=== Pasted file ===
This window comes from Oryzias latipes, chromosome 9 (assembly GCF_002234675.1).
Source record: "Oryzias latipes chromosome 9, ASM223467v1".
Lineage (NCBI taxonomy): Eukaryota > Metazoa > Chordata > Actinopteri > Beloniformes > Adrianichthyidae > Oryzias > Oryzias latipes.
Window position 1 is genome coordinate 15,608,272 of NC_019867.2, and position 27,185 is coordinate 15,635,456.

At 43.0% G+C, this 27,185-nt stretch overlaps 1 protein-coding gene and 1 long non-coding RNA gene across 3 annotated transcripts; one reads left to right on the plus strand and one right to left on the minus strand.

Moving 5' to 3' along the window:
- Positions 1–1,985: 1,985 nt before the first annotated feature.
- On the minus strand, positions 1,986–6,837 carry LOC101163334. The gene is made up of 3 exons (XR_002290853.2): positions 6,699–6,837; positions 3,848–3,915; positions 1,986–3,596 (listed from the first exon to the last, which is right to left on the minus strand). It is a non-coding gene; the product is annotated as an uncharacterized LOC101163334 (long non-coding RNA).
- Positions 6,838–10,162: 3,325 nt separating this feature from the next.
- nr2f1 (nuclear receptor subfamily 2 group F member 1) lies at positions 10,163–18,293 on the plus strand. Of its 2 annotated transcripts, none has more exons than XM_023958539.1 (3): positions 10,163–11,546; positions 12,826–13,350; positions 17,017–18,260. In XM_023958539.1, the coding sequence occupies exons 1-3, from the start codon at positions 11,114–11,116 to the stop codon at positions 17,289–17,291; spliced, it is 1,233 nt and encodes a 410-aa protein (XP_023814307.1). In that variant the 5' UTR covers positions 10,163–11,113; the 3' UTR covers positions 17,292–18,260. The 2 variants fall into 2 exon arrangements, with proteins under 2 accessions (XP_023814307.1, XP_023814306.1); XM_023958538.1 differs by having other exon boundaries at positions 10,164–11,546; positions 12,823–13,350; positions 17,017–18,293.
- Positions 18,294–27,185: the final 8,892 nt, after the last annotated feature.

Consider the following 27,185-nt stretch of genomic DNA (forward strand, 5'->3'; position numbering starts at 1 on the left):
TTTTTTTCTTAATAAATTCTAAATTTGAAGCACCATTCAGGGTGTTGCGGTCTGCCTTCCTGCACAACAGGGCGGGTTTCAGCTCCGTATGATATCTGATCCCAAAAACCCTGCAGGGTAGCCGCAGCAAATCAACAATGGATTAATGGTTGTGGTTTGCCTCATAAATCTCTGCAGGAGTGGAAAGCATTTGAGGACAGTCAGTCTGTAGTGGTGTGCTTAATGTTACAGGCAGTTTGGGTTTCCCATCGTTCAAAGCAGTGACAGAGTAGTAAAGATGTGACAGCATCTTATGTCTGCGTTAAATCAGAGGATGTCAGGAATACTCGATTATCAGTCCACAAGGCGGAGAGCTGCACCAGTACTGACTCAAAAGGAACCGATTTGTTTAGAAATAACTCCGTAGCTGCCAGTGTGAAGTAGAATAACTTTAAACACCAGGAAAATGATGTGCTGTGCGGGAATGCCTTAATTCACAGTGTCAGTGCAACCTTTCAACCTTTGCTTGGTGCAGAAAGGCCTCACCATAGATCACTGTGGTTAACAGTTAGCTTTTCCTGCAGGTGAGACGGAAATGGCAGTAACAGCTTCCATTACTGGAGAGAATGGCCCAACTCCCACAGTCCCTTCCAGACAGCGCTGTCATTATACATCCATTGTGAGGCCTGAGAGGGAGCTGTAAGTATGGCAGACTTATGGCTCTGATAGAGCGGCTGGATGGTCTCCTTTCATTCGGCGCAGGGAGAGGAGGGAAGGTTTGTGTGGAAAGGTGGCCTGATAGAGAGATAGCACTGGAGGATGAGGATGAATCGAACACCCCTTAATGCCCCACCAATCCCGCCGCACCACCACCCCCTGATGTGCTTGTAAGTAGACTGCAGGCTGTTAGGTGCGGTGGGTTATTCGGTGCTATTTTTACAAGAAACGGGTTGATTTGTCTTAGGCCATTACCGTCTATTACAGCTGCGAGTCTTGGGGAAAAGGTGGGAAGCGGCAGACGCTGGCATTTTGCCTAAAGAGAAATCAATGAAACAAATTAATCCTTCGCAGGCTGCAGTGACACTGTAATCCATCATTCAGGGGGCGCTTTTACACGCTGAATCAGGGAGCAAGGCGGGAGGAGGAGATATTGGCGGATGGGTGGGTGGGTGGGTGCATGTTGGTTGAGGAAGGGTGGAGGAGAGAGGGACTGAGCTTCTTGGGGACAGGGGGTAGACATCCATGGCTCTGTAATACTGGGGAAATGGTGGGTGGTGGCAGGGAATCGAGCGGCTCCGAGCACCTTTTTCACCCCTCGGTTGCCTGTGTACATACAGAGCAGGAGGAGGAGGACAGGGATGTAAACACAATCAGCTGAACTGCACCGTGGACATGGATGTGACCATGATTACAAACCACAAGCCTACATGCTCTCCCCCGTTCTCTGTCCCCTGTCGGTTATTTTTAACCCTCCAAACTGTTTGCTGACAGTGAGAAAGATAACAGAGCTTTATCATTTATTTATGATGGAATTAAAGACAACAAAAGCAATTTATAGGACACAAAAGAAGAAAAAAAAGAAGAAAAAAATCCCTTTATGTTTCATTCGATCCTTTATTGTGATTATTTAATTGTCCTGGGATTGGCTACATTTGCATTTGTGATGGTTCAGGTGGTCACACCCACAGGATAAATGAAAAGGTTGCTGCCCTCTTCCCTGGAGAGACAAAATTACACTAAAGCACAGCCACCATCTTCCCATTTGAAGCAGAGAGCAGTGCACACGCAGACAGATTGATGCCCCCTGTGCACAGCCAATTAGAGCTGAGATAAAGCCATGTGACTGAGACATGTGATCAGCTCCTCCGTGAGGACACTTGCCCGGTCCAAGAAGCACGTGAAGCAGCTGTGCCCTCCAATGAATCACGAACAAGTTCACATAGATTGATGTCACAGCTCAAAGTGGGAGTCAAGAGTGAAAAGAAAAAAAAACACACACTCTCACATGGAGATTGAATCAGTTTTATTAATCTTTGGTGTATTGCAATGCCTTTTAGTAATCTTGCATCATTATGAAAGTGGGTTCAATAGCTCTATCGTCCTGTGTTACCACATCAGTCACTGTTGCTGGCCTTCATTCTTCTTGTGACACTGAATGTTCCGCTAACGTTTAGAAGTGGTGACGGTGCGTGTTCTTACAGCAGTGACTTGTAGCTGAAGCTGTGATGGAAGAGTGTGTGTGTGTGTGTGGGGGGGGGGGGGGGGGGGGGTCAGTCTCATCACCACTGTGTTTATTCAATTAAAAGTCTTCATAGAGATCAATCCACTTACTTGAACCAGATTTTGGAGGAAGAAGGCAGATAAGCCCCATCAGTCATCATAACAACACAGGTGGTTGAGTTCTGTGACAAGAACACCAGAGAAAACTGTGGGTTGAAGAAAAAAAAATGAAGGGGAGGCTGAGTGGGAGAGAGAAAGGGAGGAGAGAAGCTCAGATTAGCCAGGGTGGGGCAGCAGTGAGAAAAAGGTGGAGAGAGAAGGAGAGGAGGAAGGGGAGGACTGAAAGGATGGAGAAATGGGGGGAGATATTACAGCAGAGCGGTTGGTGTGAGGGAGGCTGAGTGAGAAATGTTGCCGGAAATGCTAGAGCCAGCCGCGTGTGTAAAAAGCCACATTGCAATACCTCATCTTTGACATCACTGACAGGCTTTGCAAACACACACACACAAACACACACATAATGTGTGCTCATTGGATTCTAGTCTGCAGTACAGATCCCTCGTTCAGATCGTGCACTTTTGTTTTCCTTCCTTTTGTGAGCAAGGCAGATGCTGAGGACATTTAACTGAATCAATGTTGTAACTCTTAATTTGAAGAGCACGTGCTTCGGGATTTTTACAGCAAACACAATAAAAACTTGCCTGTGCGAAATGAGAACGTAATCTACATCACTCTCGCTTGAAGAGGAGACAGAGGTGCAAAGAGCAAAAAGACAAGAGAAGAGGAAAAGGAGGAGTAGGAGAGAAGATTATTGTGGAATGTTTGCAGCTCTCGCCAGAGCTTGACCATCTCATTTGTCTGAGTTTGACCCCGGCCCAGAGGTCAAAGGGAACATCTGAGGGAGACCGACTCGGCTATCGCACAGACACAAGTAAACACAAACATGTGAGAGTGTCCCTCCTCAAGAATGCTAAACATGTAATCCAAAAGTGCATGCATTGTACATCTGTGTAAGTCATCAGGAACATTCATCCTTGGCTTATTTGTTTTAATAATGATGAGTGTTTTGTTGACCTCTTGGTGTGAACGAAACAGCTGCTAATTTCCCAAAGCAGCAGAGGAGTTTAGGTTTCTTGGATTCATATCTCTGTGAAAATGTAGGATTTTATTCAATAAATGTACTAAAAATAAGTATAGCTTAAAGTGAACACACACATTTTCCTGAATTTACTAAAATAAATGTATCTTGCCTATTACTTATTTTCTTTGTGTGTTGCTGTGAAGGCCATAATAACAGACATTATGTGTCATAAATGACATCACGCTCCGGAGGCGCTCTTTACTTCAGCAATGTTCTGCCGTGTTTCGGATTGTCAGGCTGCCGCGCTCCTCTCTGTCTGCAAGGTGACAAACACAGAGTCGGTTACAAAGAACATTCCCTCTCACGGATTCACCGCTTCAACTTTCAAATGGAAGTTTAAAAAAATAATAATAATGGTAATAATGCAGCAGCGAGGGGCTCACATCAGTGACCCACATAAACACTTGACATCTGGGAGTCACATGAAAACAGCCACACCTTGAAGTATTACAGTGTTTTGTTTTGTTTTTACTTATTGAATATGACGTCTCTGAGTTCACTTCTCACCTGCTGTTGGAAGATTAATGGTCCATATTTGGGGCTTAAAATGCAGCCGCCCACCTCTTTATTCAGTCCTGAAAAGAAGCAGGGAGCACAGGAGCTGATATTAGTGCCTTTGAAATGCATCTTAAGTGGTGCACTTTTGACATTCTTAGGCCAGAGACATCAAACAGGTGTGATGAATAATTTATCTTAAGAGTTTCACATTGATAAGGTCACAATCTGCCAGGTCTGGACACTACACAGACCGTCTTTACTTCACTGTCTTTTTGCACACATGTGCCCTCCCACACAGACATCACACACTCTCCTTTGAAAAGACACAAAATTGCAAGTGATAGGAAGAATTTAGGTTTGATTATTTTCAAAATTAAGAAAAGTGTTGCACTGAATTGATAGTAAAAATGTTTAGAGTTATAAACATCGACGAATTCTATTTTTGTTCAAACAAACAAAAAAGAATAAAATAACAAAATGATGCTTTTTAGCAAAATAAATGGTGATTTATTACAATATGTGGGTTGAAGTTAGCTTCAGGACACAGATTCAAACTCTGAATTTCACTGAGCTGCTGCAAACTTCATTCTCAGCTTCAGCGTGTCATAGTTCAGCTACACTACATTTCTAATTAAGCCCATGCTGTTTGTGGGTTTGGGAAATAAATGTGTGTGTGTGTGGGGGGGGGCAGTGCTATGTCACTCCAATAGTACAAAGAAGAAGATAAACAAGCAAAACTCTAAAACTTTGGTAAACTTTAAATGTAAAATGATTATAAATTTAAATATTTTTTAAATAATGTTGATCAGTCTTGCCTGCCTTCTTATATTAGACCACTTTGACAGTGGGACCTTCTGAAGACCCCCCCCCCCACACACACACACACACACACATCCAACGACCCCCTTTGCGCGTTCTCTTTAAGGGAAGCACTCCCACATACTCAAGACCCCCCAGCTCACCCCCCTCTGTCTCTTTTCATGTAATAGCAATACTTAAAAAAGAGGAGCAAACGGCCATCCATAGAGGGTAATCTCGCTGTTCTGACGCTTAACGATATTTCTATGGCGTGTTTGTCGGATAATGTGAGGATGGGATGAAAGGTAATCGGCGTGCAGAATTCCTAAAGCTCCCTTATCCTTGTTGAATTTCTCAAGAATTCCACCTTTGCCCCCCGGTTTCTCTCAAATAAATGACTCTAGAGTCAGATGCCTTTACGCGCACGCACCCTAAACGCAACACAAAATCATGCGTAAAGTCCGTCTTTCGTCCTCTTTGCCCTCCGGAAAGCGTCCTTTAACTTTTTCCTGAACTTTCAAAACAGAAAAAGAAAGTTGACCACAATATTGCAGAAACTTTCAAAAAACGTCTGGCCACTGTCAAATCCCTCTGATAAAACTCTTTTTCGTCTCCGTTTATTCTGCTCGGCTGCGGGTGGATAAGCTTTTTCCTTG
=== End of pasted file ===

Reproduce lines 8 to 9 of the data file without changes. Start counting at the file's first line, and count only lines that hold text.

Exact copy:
- On the minus strand, positions 1,986–6,837 carry LOC101163334. The gene is made up of 3 exons (XR_002290853.2): positions 6,699–6,837; positions 3,848–3,915; positions 1,986–3,596 (listed from the first exon to the last, which is right to left on the minus strand). It is a non-coding gene; the product is annotated as an uncharacterized LOC101163334 (long non-coding RNA).
- Positions 6,838–10,162: 3,325 nt separating this feature from the next.